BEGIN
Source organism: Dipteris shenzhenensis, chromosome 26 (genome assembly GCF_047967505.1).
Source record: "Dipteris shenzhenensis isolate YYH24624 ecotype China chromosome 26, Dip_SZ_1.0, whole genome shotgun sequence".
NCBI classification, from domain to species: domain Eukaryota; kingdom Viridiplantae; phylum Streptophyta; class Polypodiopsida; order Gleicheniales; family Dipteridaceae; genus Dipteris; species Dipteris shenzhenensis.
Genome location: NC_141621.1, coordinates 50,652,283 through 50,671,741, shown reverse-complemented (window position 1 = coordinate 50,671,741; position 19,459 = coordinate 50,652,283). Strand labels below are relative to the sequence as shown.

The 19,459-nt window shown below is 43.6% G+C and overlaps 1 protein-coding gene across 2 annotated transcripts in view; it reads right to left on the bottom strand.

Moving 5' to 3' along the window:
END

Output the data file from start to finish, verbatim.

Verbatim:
Source organism: Dipteris shenzhenensis, chromosome 26 (genome assembly GCF_047967505.1).
Source record: "Dipteris shenzhenensis isolate YYH24624 ecotype China chromosome 26, Dip_SZ_1.0, whole genome shotgun sequence".
NCBI classification, from domain to species: domain Eukaryota; kingdom Viridiplantae; phylum Streptophyta; class Polypodiopsida; order Gleicheniales; family Dipteridaceae; genus Dipteris; species Dipteris shenzhenensis.
Genome location: NC_141621.1, coordinates 50,652,283 through 50,671,741, shown reverse-complemented (window position 1 = coordinate 50,671,741; position 19,459 = coordinate 50,652,283). Strand labels below are relative to the sequence as shown.

The 19,459-nt window shown below is 43.6% G+C and overlaps 1 protein-coding gene across 2 annotated transcripts in view; it reads right to left on the bottom strand.

Moving 5' to 3' along the window: